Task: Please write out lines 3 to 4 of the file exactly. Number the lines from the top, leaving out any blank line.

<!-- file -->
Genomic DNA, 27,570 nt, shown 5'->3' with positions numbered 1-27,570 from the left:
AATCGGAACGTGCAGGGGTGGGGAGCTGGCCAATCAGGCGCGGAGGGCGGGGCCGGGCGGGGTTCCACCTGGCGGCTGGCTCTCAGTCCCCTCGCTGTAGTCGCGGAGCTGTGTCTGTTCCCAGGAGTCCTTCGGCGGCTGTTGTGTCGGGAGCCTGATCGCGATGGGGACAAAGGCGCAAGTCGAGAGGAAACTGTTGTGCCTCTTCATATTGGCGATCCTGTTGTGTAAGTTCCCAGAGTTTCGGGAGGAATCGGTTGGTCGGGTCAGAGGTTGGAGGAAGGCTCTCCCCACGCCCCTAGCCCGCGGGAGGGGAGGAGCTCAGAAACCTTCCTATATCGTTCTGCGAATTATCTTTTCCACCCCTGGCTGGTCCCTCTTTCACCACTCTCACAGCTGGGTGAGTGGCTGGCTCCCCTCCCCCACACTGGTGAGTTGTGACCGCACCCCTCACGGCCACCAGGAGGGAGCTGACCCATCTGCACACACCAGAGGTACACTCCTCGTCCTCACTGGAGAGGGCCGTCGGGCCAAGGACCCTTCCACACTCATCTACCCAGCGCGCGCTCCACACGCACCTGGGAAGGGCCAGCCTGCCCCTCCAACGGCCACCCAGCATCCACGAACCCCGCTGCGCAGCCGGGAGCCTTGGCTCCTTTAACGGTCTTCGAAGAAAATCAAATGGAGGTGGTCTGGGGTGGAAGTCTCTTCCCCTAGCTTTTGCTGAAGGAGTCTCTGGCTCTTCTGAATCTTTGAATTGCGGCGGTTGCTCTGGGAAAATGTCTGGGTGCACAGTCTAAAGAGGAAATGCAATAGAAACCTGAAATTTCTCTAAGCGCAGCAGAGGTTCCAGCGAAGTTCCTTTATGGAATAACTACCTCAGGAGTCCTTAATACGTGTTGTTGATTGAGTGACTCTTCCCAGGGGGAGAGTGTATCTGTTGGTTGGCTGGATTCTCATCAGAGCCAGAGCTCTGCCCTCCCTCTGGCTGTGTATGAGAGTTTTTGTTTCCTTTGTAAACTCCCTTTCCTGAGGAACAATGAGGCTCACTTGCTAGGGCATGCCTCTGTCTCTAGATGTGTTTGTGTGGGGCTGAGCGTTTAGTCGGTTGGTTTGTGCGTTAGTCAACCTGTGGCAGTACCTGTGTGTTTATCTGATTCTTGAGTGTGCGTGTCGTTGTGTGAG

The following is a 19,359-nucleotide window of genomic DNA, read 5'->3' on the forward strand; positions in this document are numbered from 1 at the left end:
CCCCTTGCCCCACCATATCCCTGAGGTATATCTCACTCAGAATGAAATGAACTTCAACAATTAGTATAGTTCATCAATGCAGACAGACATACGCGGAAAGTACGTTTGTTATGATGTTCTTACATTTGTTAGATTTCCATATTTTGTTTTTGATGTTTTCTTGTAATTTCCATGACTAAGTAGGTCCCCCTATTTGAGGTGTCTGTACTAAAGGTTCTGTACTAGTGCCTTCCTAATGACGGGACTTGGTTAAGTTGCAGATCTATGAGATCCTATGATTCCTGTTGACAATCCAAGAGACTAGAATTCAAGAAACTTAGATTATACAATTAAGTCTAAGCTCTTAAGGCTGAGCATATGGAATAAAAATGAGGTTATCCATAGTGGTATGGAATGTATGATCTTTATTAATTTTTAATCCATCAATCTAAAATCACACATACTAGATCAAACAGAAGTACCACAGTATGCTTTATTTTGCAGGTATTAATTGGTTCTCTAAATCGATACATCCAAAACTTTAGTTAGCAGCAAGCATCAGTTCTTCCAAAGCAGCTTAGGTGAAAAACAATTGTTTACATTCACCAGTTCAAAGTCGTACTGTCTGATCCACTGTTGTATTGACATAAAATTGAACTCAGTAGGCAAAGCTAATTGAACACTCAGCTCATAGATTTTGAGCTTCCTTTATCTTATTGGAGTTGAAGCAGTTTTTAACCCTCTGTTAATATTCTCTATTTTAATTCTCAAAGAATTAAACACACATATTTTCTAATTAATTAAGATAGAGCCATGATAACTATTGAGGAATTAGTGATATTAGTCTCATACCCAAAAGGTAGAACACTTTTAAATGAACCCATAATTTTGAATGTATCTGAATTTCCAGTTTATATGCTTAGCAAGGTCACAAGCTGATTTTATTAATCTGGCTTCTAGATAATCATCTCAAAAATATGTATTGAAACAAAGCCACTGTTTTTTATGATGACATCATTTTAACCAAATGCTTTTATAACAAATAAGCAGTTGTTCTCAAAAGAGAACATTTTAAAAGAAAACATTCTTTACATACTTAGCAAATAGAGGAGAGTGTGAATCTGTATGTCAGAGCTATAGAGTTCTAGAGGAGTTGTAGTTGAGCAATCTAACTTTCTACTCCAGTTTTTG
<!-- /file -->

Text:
The following is a 19,359-nucleotide window of genomic DNA, read 5'->3' on the forward strand; positions in this document are numbered from 1 at the left end:
CCCCTTGCCCCACCATATCCCTGAGGTATATCTCACTCAGAATGAAATGAACTTCAACAATTAGTATAGTTCATCAATGCAGACAGACATACGCGGAAAGTACGTTTGTTATGATGTTCTTACATTTGTTAGATTTCCATATTTTGTTTTTGATGTTTTCTTGTAATTTCCATGACTAAGTAGGTCCCCCTATTTGAGGTGTCTGTACTAAAGGTTCTGTACTAGTGCCTTCCTAATGACGGGACTTGGTTAAGTTGCAGATCTATGAGATCCTATGATTCCTGTTGACAATCCAAGAGACTAGAATTCAAGAAACTTAGATTATACAATTAAGTCTAAGCTCTTAAGGCTGAGCATATGGAATAAAAATGAGGTTATCCATAGTGGTATGGAATGTATGATCTTTATTAATTTTTAATCCATCAATCTAAAATCACACATACTAGATCAAACAGAAGTACCACAGTATGCTTTATTTTGCAGGTATTAATTGGTTCTCTAAATCGATACATCCAAAACTTTAGTTAGCAGCAAGCATCAGTTCTTCCAAAGCAGCTTAGGTGAAAAACAATTGTTTACATTCACCAGTTCAAAGTCGTACTGTCTGATCCACTGTTGTATTGACATAAAATTGAACTCAGTAGGCAAAGCTAATTGAACACTCAGCTCATAGATTTTGAGCTTCCTTTATCTTATTGGAGTTGAAGCAGTTTTTAACCCTCTGTTAATATTCTCTATTTTAATTCTCAAAGAATTAAACACACATATTTTCTAATTAATTAAGATAGAGCCATGATAACTATTGAGGAATTAGTGATATTAGTCTCATACCCAAAAGGTAGAACACTTTTAAATGAACCCATAATTTTGAATGTATCTGAATTTCCAGTTTATATGCTTAGCAAGGTCACAAGCTGATTTTATTAATCTGGCTTCTAGATAATCATCTCAAAAATATGTATTGAAACAAAGCCACTGTTTTTTATGATGACATCATTTTAACCAAATGCTTTTATAACAAATAAGCAGTTGTTCTCAAAAGAGAACATTTTAAAAGAAAACATTCTTTACATACTTAGCAAATAGAGGAGAGTGTGAATCTGTATGTCAGAGCTATAGAGTTCTAGAGGAGTTGTAGTTGAGCAATCTAACTTTCTACTCCAGTTTTTG